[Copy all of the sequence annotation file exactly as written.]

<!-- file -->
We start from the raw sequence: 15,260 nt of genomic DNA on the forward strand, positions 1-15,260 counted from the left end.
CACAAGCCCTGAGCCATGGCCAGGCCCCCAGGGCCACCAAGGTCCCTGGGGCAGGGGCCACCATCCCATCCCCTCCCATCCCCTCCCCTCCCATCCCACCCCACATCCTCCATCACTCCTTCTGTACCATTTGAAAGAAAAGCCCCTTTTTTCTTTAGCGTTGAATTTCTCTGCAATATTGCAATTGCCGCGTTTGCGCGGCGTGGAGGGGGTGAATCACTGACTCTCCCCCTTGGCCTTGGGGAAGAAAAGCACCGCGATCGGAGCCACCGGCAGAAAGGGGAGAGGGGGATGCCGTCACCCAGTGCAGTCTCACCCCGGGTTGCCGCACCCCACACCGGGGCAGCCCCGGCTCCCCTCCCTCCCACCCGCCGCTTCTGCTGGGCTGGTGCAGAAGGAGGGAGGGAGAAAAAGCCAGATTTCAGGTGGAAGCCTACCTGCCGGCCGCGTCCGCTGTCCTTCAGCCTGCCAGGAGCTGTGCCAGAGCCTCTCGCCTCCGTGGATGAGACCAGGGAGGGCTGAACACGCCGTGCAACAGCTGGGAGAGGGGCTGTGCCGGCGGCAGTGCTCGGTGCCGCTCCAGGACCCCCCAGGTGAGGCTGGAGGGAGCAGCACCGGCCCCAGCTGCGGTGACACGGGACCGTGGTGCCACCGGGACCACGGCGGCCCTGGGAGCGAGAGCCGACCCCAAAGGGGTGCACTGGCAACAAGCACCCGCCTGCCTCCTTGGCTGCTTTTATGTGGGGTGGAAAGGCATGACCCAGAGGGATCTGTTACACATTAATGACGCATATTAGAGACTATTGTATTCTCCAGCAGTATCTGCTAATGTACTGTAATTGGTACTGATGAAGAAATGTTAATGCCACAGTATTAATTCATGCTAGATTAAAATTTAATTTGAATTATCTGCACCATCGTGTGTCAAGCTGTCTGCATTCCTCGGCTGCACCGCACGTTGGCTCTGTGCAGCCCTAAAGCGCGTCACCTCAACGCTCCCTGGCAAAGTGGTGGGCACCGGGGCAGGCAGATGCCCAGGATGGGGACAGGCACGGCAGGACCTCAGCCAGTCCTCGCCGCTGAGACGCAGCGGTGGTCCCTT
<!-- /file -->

We start from the raw sequence: 15,260 nt of genomic DNA on the forward strand, positions 1-15,260 counted from the left end.
CACAAGCCCTGAGCCATGGCCAGGCCCCCAGGGCCACCAAGGTCCCTGGGGCAGGGGCCACCATCCCATCCCCTCCCATCCCCTCCCCTCCCATCCCACCCCACATCCTCCATCACTCCTTCTGTACCATTTGAAAGAAAAGCCCCTTTTTTCTTTAGCGTTGAATTTCTCTGCAATATTGCAATTGCCGCGTTTGCGCGGCGTGGAGGGGGTGAATCACTGACTCTCCCCCTTGGCCTTGGGGAAGAAAAGCACCGCGATCGGAGCCACCGGCAGAAAGGGGAGAGGGGGATGCCGTCACCCAGTGCAGTCTCACCCCGGGTTGCCGCACCCCACACCGGGGCAGCCCCGGCTCCCCTCCCTCCCACCCGCCGCTTCTGCTGGGCTGGTGCAGAAGGAGGGAGGGAGAAAAAGCCAGATTTCAGGTGGAAGCCTACCTGCCGGCCGCGTCCGCTGTCCTTCAGCCTGCCAGGAGCTGTGCCAGAGCCTCTCGCCTCCGTGGATGAGACCAGGGAGGGCTGAACACGCCGTGCAACAGCTGGGAGAGGGGCTGTGCCGGCGGCAGTGCTCGGTGCCGCTCCAGGACCCCCCAGGTGAGGCTGGAGGGAGCAGCACCGGCCCCAGCTGCGGTGACACGGGACCGTGGTGCCACCGGGACCACGGCGGCCCTGGGAGCGAGAGCCGACCCCAAAGGGGTGCACTGGCAACAAGCACCCGCCTGCCTCCTTGGCTGCTTTTATGTGGGGTGGAAAGGCATGACCCAGAGGGATCTGTTACACATTAATGACGCATATTAGAGACTATTGTATTCTCCAGCAGTATCTGCTAATGTACTGTAATTGGTACTGATGAAGAAATGTTAATGCCACAGTATTAATTCATGCTAGATTAAAATTTAATTTGAATTATCTGCACCATCGTGTGTCAAGCTGTCTGCATTCCTCGGCTGCACCGCACGTTGGCTCTGTGCAGCCCTAAAGCGCGTCACCTCAACGCTCCCTGGCAAAGTGGTGGGCACCGGGGCAGGCAGATGCCCAGGATGGGGACAGGCACGGCAGGACCTCAGCCAGTCCTCGCCGCTGAGACGCAGCGGTGGTCCCTT